Focus Of The Week: <i>The Spy Who Loved Me</i>

Focus Of The Week: The Spy Who Loved Me

Celebrating its 40th Anniversary

The Spy Who Loved Me became Albert ‘Cubby’ Broccoli’s first Bond film as sole producer. Its success helped define the legacy of one of the film industry’s most beloved figures.

In Spring 1975, Broccoli, Harry Saltzman and Director Guy Hamilton began preparing the tenth Bond film. For the first time, the filmmakers only had a title, as Ian Fleming did not wish this novel to be used for a film plot. Many talented writers worked at developing a story, including Richard Maibaum, author Anthony Burgess and writer/director John Landis.

Delays to pre-production, partly due to Harry Saltzman having to sell his share of EON Productions to United Artists, meant Guy Hamilton left the project. Broccoli sought out You Only Live Twice Director Lewis Gilbert. Gilbert brought in Christopher Wood to complete the screenplay. He also brought John Glen on board as an editor and additional unit director. Gilbert introduced the key script element of Bond killing Anya Amasova’s lover, helping to create a solid story underpinning the action.

German actor Curt Jurgens landed the role of antagonist Karl Stromberg. An assistant saw Richard Kiel on an American TV series and suggested him for the part of Jaws. The filmmakers searched for an appropriate actress to play Anya Amasova. When United Artists Executive Danton Rissner asked if there was a small role for his friend Barbara Bach, he was surprised to discover that Broccoli wanted her to take the lead.

A TV advert for Canadian Club featuring a skier sailing off El Capitan in California and then unfurling a parachute to land safely inspired the opening sequence. Research showed the ad was faked, but the parachutist, Rick Sylvester, said the stunt could be done on Baffin Island. Weather threatened to put an end to the stunt, but finally the winds died down and the clouds parted. Out of the three cameras rolling, fortunately one captured the shot.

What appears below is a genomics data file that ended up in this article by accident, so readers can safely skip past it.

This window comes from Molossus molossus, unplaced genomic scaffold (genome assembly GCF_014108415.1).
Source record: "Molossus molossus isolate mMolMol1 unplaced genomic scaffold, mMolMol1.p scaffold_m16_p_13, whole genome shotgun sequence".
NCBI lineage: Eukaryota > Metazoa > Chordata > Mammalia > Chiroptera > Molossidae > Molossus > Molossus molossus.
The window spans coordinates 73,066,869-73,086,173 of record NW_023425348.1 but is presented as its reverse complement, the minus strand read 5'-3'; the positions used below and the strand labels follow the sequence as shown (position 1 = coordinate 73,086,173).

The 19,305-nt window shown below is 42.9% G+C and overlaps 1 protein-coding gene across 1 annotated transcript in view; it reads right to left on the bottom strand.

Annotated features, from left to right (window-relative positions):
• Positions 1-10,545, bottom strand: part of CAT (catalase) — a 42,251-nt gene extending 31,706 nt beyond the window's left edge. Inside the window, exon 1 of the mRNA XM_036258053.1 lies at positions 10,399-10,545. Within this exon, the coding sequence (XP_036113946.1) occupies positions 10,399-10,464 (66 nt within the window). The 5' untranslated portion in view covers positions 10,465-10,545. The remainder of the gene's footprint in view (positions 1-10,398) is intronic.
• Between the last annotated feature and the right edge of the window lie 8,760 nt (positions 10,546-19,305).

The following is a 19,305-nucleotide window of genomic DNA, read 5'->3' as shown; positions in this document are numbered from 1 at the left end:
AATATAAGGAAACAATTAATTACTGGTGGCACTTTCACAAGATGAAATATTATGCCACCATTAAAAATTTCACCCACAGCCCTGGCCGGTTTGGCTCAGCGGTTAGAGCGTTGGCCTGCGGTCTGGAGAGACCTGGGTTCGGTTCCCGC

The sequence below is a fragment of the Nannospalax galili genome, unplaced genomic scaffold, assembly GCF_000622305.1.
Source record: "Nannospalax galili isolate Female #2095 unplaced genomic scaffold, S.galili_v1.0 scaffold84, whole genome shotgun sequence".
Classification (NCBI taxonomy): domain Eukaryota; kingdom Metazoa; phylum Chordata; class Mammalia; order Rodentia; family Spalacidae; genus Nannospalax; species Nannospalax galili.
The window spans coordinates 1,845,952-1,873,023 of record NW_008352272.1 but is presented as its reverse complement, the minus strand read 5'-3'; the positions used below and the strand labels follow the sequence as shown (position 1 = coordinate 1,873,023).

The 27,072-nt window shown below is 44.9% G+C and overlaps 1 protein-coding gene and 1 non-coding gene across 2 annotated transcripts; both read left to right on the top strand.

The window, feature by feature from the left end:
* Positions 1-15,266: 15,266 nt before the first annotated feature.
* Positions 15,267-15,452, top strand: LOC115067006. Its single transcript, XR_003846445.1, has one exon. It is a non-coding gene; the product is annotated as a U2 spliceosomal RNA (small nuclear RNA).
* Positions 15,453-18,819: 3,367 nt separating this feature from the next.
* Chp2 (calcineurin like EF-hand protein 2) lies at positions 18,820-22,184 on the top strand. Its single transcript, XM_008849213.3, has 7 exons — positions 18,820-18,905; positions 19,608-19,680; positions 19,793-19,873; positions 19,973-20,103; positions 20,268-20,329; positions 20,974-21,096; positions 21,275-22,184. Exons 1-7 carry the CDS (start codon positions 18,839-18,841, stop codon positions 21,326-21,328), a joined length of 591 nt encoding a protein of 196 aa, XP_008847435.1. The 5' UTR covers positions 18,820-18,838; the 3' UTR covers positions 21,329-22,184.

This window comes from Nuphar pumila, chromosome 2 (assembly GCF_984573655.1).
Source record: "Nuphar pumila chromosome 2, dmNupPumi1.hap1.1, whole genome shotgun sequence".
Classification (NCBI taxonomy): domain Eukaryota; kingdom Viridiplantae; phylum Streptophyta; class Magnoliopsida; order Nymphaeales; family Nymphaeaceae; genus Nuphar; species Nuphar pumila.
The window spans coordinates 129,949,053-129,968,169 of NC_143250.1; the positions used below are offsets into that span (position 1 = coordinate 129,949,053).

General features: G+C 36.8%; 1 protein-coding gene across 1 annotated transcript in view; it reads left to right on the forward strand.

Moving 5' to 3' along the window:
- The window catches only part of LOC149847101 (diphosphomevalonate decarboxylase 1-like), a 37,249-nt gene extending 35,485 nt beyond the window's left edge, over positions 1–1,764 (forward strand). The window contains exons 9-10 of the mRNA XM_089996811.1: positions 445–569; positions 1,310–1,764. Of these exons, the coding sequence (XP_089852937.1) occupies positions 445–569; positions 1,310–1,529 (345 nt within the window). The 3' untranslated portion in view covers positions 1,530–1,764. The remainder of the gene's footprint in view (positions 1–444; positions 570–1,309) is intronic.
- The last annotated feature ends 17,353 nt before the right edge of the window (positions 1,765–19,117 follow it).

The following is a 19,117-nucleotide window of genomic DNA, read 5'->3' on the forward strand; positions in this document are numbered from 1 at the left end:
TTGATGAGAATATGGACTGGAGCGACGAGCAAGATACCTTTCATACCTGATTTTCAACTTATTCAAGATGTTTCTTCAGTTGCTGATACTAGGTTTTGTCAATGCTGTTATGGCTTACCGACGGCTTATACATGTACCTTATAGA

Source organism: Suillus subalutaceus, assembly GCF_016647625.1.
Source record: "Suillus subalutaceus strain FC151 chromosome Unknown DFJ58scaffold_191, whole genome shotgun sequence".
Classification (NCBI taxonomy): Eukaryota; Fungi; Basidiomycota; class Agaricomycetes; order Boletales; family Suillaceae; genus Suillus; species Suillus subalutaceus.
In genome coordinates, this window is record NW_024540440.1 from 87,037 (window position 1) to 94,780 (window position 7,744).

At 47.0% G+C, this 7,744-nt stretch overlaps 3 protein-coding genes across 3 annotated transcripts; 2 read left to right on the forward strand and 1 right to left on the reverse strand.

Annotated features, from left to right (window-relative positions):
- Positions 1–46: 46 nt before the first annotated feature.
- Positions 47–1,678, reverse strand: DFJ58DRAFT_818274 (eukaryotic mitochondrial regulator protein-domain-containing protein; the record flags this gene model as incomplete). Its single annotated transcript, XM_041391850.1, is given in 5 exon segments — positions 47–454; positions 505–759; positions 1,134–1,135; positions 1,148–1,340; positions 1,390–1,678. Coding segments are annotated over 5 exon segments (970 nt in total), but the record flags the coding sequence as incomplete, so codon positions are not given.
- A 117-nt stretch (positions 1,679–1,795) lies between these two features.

In Egypt, despite filming at some of the greatest temples along the Nile, the day-to-day needs of the production were often difficult to meet. Broccoli earned great goodwill by finding the supplies to cook a homemade pasta dinner for the cast and crew.

Sardinia provided the perfect backdrop for second unit director Ernie Day to film much of the car chase with the Lotus Esprit. Special Visual Effects Supervisor Derek Meddings made a shell car to be fired into the sea from an air cannon. In the clear waters of the Bahamas, three additional cars showed the Lotus transforming into a submarine. Perry Oceanographics built a fifth effects Lotus, a true submarine in the shape of an Esprit, for the Nassau shoot. Meddings supervised a cable pulling a final Lotus body onto a Sardinian beach to end the scene. Meddings also built models of the Liparus supertanker and Stromberg’s Atlantis laboratory, both shot in the Bahamas.

At Pinewoood, Production Designer Ken Adam broke new ground with sets that deftly combined sweeping curves, burnished metal finishes and beautiful antiques. Yet no stage or location could be found for the interior of the Liparus, so Adam designed a permanent stage at Pinewood. Built in only 13 weeks, including the interior tanker set, the 007 Stage became the largest film stage in the world.

John Barry was unavailable to score the film and suggested Marvin Hamlisch. Hamlisch wanted to create a big sound in keeping with the 007 style created by Barry. The title song was named “Nobody Does It Better” by lyricist Carole Bayer Sager,  a phrase that still defines Bond. The song reached #2 in the US and #7 in the UK. Both song and score earned Academy Award nominations, as did the art direction.

With a budget higher than any Bond film before it, Roger Moore’s third outing as 007 became a tremendous box office success and a touchstone film in the Bond series.

Related Stories